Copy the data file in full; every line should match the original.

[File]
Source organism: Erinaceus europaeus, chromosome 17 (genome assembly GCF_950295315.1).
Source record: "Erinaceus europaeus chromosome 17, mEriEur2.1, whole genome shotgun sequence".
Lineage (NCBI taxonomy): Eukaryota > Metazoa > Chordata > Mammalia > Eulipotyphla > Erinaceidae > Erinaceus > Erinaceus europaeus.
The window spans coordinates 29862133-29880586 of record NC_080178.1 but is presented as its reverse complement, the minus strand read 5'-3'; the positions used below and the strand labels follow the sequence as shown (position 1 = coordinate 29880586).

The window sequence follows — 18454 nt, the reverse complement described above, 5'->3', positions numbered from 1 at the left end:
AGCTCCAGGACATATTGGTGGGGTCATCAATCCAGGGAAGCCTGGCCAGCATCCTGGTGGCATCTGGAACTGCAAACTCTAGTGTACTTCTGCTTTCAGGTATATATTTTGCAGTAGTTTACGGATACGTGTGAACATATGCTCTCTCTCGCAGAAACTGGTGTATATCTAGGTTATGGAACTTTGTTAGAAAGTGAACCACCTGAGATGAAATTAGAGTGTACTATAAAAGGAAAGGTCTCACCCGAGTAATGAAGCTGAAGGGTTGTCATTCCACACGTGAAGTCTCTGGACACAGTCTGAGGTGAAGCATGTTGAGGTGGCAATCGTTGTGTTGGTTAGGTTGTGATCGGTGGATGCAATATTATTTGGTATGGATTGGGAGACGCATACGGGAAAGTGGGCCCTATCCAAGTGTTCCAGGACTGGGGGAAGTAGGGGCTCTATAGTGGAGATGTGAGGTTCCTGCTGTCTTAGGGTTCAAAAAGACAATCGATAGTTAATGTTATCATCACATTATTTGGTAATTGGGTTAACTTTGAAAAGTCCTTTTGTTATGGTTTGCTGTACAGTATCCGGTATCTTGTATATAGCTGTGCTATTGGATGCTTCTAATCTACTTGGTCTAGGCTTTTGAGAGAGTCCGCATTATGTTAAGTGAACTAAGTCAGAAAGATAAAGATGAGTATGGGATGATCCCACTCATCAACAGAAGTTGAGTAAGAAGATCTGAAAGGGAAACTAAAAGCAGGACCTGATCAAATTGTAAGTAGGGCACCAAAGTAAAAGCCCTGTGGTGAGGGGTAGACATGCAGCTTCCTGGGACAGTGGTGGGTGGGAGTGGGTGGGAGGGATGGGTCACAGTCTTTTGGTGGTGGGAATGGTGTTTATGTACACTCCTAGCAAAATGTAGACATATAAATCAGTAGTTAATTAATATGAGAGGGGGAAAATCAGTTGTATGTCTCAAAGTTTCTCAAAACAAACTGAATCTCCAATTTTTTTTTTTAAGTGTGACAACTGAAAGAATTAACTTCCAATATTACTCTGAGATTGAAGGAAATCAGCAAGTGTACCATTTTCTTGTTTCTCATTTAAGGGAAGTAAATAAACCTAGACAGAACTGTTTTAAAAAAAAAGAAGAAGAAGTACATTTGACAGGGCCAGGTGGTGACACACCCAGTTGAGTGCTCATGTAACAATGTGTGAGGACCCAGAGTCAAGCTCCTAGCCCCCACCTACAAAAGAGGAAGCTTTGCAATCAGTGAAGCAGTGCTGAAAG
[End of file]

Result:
Source organism: Erinaceus europaeus, chromosome 17 (genome assembly GCF_950295315.1).
Source record: "Erinaceus europaeus chromosome 17, mEriEur2.1, whole genome shotgun sequence".
Lineage (NCBI taxonomy): Eukaryota > Metazoa > Chordata > Mammalia > Eulipotyphla > Erinaceidae > Erinaceus > Erinaceus europaeus.
The window spans coordinates 29862133-29880586 of record NC_080178.1 but is presented as its reverse complement, the minus strand read 5'-3'; the positions used below and the strand labels follow the sequence as shown (position 1 = coordinate 29880586).

The window sequence follows — 18454 nt, the reverse complement described above, 5'->3', positions numbered from 1 at the left end:
AGCTCCAGGACATATTGGTGGGGTCATCAATCCAGGGAAGCCTGGCCAGCATCCTGGTGGCATCTGGAACTGCAAACTCTAGTGTACTTCTGCTTTCAGGTATATATTTTGCAGTAGTTTACGGATACGTGTGAACATATGCTCTCTCTCGCAGAAACTGGTGTATATCTAGGTTATGGAACTTTGTTAGAAAGTGAACCACCTGAGATGAAATTAGAGTGTACTATAAAAGGAAAGGTCTCACCCGAGTAATGAAGCTGAAGGGTTGTCATTCCACACGTGAAGTCTCTGGACACAGTCTGAGGTGAAGCATGTTGAGGTGGCAATCGTTGTGTTGGTTAGGTTGTGATCGGTGGATGCAATATTATTTGGTATGGATTGGGAGACGCATACGGGAAAGTGGGCCCTATCCAAGTGTTCCAGGACTGGGGGAAGTAGGGGCTCTATAGTGGAGATGTGAGGTTCCTGCTGTCTTAGGGTTCAAAAAGACAATCGATAGTTAATGTTATCATCACATTATTTGGTAATTGGGTTAACTTTGAAAAGTCCTTTTGTTATGGTTTGCTGTACAGTATCCGGTATCTTGTATATAGCTGTGCTATTGGATGCTTCTAATCTACTTGGTCTAGGCTTTTGAGAGAGTCCGCATTATGTTAAGTGAACTAAGTCAGAAAGATAAAGATGAGTATGGGATGATCCCACTCATCAACAGAAGTTGAGTAAGAAGATCTGAAAGGGAAACTAAAAGCAGGACCTGATCAAATTGTAAGTAGGGCACCAAAGTAAAAGCCCTGTGGTGAGGGGTAGACATGCAGCTTCCTGGGACAGTGGTGGGTGGGAGTGGGTGGGAGGGATGGGTCACAGTCTTTTGGTGGTGGGAATGGTGTTTATGTACACTCCTAGCAAAATGTAGACATATAAATCAGTAGTTAATTAATATGAGAGGGGGAAAATCAGTTGTATGTCTCAAAGTTTCTCAAAACAAACTGAATCTCCAATTTTTTTTTTTAAGTGTGACAACTGAAAGAATTAACTTCCAATATTACTCTGAGATTGAAGGAAATCAGCAAGTGTACCATTTTCTTGTTTCTCATTTAAGGGAAGTAAATAAACCTAGACAGAACTGTTTTAAAAAAAAAGAAGAAGAAGTACATTTGACAGGGCCAGGTGGTGACACACCCAGTTGAGTGCTCATGTAACAATGTGTGAGGACCCAGAGTCAAGCTCCTAGCCCCCACCTACAAAAGAGGAAGCTTTGCAATCAGTGAAGCAGTGCTGAAAG